Before I dive into the details about spending the $125k from the title of the blog, I’d like to clarify that what I’m about to say is what we’ve done as a company and not what is supposed to be done. This article is by no means a recommendation, it’s just presenting facts about what happened at Kanbanize. Also, it’s quite important to mention that our company grows organically with the goal to be always profitable, which might be different from the strategy of other startups. Continue reading “How do you spend in the first years of a startup?”
Boy, am I happy to share the second guest post on my startup blog. Ladies and gentlemen, I present you Alexander Novkov (Sashix), the mean machine of content marketing at Kanbanize. You rock, man!
Establishing a steady flow of generating new leads and eventually turning them into customers is a challenge that might become a real hurdle for startup founders. This is especially true for first-time entrepreneurs with no prior experience in marketing. It could be very confusing when the moment of choosing a strategy arrives.
The typical marketing arsenal is divided into two major methodologies – inbound and outbound. The greatest problem when it comes to marketing is that it is constantly shifting and evolving. Techniques that were extremely effective yesterday might bring less ROI today and even become useless tomorrow. Continue reading “A Beginner’s Guide to Inbound Marketing”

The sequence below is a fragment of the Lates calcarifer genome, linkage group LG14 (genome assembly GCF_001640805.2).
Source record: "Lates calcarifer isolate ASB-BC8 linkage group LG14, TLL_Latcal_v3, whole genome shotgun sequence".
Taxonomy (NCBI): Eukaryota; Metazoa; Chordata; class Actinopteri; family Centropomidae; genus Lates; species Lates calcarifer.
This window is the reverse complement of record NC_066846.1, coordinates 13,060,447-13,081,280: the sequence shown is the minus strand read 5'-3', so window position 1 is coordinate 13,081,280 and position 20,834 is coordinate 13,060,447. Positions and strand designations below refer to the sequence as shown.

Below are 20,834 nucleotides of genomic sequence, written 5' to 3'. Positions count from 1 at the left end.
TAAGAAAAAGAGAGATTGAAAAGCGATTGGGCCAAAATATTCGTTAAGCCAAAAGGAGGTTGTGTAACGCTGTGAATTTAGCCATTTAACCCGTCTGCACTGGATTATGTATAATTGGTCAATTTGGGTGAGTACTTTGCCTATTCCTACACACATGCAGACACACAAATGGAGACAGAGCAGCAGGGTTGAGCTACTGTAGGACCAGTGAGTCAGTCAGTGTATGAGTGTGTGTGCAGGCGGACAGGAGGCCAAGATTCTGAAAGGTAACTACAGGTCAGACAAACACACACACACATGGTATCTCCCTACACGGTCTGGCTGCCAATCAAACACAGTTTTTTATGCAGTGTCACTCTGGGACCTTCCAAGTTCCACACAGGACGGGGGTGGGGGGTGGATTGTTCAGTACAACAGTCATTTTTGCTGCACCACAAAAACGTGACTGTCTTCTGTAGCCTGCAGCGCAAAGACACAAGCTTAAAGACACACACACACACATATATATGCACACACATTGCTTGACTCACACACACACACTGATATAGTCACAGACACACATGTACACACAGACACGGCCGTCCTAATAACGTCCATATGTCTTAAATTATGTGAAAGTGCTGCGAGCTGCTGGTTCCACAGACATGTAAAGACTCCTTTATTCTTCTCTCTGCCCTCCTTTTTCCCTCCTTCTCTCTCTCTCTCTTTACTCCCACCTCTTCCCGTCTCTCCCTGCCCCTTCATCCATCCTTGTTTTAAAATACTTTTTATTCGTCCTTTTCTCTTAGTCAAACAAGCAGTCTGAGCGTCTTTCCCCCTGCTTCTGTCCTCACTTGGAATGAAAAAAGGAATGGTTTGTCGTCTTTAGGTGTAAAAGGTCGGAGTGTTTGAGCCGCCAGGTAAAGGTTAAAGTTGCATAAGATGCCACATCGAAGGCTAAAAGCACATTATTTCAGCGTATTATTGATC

Spartans, this is the first guest post on my startup blog. The author is Monica Georgieff, the person who started our marketing team and was an instrumental for the success of the company. Thank you for the awesome post, Mon!
At a Christmas party this year, I met a CEO and founder of a local growing company who wanted some feedback about how to attract a capable project manager to join his team. He described this individual as someone with а background in the field, an interest in the industry in which his company was operating, a vision for the sector his product was trying to disrupt and someone who wouldn’t be motivated by the salary but by the innovation itself. Continue reading “Training the Talent in your Startup for Hell and High Water”
In case you’ve read some of the biography books for the most famous entrepreneurs in the world, you must have asked yourself the question “How the heck did they pull this off?”. What is it that made the difference between them and the others? Was it all just a coincidence or did they know some secret? Do the Masons and the secret government agencies back Facebook, Microsoft and Google? Is there a recipe for success? Continue reading “How we built our startup culture”
One of the lessons I learned the hard way is that having your own business makes it imperative that you read more books than you would in any other professional undertaking. I used to read a lot about Lean and Kanban, because this is what we do, but there was something more that had to be covered. I found this out relatively late in the game and I’ve taken up filling the gaps in my knowledge of the business world. Considering that I would have read a lot of these books earlier if someone had recommended them to me, my little holiday gift to anyone reading this blog will be to share a shortlist of what I read in 2016. The books are organized in ascending order based on how much I would recommend reading them. Continue reading “The Business Books I Read in 2016”